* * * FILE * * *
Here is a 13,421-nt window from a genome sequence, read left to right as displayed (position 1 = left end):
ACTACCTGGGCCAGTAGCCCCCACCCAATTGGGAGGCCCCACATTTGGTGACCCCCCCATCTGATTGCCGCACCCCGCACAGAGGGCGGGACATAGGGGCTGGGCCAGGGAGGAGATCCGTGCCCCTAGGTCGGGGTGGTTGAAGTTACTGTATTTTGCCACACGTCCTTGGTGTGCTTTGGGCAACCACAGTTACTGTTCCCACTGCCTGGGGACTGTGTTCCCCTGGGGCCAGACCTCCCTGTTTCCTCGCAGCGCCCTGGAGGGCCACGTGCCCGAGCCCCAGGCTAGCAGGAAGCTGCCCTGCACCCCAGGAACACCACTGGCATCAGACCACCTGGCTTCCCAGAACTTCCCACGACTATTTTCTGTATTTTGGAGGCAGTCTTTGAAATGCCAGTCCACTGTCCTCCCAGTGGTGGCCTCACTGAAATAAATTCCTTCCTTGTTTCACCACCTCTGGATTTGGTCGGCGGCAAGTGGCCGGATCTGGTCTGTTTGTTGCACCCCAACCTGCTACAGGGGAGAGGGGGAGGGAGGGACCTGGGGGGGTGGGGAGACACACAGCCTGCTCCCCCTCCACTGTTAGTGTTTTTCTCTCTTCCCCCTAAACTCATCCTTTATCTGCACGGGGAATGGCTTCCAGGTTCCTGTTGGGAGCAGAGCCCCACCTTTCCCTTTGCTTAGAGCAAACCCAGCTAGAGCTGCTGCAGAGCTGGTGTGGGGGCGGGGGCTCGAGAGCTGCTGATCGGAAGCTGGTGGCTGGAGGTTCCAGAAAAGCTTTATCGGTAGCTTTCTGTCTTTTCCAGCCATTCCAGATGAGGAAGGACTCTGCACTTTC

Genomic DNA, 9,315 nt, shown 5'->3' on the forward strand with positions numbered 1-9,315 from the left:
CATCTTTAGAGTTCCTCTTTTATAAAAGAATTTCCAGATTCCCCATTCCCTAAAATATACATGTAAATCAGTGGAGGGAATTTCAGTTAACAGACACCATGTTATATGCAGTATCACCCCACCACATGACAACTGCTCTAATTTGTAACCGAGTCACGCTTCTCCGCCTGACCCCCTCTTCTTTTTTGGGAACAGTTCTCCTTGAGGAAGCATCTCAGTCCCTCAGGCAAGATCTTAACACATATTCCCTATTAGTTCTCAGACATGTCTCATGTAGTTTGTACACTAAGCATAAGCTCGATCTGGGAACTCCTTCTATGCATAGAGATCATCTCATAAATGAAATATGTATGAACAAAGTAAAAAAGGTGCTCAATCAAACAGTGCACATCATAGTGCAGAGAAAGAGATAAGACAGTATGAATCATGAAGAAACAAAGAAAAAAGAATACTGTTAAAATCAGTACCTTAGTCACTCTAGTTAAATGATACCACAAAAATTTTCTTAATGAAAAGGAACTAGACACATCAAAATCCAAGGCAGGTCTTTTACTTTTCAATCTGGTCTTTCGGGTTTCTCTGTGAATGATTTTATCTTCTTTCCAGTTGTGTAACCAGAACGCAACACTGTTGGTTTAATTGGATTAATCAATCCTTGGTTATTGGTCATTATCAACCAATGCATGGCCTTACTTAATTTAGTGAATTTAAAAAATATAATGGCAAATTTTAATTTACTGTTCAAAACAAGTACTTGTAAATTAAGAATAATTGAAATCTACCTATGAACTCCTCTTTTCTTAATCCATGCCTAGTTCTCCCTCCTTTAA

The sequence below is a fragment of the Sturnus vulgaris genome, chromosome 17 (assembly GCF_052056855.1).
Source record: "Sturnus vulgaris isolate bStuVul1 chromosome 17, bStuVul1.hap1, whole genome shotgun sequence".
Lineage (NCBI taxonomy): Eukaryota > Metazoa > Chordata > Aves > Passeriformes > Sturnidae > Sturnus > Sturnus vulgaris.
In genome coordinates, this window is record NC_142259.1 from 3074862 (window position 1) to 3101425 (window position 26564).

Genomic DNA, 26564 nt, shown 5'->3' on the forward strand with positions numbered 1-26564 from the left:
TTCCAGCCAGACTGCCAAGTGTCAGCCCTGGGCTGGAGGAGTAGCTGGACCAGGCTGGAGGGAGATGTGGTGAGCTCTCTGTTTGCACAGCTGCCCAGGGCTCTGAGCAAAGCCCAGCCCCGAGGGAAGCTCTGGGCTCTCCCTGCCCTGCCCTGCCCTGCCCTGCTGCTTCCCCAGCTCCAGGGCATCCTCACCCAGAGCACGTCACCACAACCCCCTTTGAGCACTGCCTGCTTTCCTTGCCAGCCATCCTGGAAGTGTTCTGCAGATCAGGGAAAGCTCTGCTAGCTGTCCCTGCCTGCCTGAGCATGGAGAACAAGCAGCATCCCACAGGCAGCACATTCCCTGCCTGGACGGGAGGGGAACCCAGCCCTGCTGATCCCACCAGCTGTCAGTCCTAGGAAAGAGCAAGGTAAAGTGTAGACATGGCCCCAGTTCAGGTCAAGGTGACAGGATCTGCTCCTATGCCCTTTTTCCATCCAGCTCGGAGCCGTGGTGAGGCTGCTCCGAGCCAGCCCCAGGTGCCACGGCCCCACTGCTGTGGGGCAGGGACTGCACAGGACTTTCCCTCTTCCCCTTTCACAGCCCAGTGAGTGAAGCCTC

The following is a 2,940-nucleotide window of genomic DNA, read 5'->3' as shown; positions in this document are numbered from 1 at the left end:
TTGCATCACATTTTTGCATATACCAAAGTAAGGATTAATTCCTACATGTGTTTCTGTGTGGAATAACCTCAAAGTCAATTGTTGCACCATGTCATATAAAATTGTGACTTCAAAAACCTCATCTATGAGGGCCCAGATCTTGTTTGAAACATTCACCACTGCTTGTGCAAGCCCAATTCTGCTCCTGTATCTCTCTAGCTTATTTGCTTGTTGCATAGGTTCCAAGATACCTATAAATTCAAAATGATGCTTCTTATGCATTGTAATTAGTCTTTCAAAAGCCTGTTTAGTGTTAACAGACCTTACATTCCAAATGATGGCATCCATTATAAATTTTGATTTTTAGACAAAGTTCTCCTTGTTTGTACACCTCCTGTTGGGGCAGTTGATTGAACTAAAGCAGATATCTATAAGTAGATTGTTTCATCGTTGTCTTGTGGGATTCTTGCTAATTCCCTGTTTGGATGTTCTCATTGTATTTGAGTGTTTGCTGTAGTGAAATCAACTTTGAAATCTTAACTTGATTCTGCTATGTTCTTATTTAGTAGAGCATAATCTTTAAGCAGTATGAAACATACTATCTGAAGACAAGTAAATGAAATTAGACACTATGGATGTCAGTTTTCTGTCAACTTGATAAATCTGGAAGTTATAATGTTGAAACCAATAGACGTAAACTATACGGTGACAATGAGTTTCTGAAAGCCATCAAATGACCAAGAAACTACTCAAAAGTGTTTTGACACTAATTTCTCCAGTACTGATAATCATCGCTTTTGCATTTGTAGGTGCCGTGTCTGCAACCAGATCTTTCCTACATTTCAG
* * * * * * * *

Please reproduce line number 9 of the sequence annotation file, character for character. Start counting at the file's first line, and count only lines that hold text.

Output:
Genomic DNA, 26564 nt, shown 5'->3' on the forward strand with positions numbered 1-26564 from the left: